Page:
6,000 in Md. Suburbs Barred From Class
Wednesday, January 3, 2007
Despite a "Herculean effort" to get the word out, more than 6,000 students in Washington's Maryland suburbs were excluded from class yesterday because they failed to comply with a state vaccination requirement that took effect with the new year.
Students in grades 6 through 9 who had not provided a record of chickenpox and hepatitis B vaccinations -- or, in the case of chickenpox, month-and-year documentation of when they had the disease -- were told they could not return until they had the necessary paperwork in hand. The only exceptions were to be those who arrived with proof that they have appointments to get the shots by Jan. 22.
Some students were held for the day in special rooms or centers in their schools. Others were sent home.
According to a preliminary count in Prince George's County, more than 4,000 students were without the vaccine records. Spokesman John White said administrators were discouraged by the lack of response from so many parents despite repeated outreach and opportunities for free immunizations.
"With there not being a monetary barrier, it's just frustrating," he said.
Statewide, students were given specific notes -- "letters of suspension" in at least one county -- that administrators hope will get families' attention in a way that months of announcements, calls, visits and admonitions from principals have not.
"We've had quite a challenging day," said Helen Monk, the health specialist in the Frederick County schools, where 327 children remained out of compliance. Although that figure was down by more than half the total just before the holiday break, she sounded incredulous that anyone still needed vaccinations.
"It's been a Herculean effort," Monk said. "You wouldn't believe the time and work that have gone into this."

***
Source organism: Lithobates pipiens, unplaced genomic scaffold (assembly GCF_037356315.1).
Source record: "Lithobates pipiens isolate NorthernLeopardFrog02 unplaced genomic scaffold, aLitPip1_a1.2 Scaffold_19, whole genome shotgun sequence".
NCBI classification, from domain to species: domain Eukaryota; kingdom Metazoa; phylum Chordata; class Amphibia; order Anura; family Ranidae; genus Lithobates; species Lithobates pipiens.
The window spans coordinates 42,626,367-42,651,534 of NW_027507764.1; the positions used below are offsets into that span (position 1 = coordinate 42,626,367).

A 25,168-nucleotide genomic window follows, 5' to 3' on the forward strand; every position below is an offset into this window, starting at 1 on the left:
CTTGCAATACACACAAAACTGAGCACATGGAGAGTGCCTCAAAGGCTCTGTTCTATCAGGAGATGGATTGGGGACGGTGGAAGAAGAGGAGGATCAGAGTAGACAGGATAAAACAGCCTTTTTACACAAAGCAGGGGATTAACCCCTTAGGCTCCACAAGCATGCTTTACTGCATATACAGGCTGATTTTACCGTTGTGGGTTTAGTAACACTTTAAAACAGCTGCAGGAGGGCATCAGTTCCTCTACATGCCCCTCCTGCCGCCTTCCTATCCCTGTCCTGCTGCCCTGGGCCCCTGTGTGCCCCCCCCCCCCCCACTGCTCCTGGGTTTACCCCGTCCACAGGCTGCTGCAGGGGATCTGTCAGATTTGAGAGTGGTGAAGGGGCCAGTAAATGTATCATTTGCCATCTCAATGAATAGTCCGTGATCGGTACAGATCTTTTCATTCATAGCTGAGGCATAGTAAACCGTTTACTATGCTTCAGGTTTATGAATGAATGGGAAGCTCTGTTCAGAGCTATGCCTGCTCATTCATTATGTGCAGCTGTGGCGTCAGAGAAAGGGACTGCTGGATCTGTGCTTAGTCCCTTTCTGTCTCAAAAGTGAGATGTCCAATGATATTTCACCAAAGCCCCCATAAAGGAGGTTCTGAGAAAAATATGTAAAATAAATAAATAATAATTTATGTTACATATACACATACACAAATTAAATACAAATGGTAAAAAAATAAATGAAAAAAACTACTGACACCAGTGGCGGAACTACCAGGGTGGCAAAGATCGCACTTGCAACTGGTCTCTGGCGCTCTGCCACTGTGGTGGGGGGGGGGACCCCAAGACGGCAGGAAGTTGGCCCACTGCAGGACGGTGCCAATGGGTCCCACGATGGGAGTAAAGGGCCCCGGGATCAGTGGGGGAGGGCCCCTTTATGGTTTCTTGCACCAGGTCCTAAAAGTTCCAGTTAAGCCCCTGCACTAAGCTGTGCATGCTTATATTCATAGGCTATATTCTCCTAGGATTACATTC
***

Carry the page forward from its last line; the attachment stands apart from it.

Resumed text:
The numbers, which local school and health staff members spent frenetic hours amassing yesterday, ranged from the low hundreds in some counties to nearly 1,000 or more in other jurisdictions. State officials were not tallying either the overall public count or that of private and parochial students.
In St. Mary's County, 381 students had not met the requirement; in Anne Arundel County, 993.
"It's so crucial for these students to be in school," said Kathleen Lyon, executive director of student services in St. Mary's. "They're ending the first semester and preparing for exams."
Montgomery County cut its total by nearly 90 percent from mid-December, to about 500 students, who took home another warning letter from principals yesterday after they were barred from class.
"It is of utmost importance that we receive the required documentation as soon as possible to ensure that your child's instructional program will not be further interrupted," the letter concluded.
Hours later, schools spokesman Brian Edwards reiterated that message. "Parents have got to get these situations resolved with their students and get these students back in school," he said. "Every day missed is a problem for them."
Some jurisdictions are taking a lenient approach, viewing the weeks until Jan. 22 as a grace period that allows flexibility. More than 1,600 Howard County students hadn't supplied verification as of mid-December, the last count available, but as officials called homes again yesterday, no one was kept from class.
"We're assisting them to make appointments," said Donna Heller, coordinator for Howard's school health services. With the health department, the school system has a free clinic scheduled tomorrow.
Chickenpox and hepatitis B were added to the state's vaccination schedule for older students because of their potential risks and complications. The District includes both for every grade. Virginia mandates hepatitis B immunization for all students and chickenpox shots for those born after Jan. 1, 1997.
States usually set the start of school as the deadline for vaccinations, but Maryland delayed its date from the fall because of concerns that so many children would fall short of the expanded requirement. By September 2009, all grades will need to be immunized against the two infectious diseases to begin school.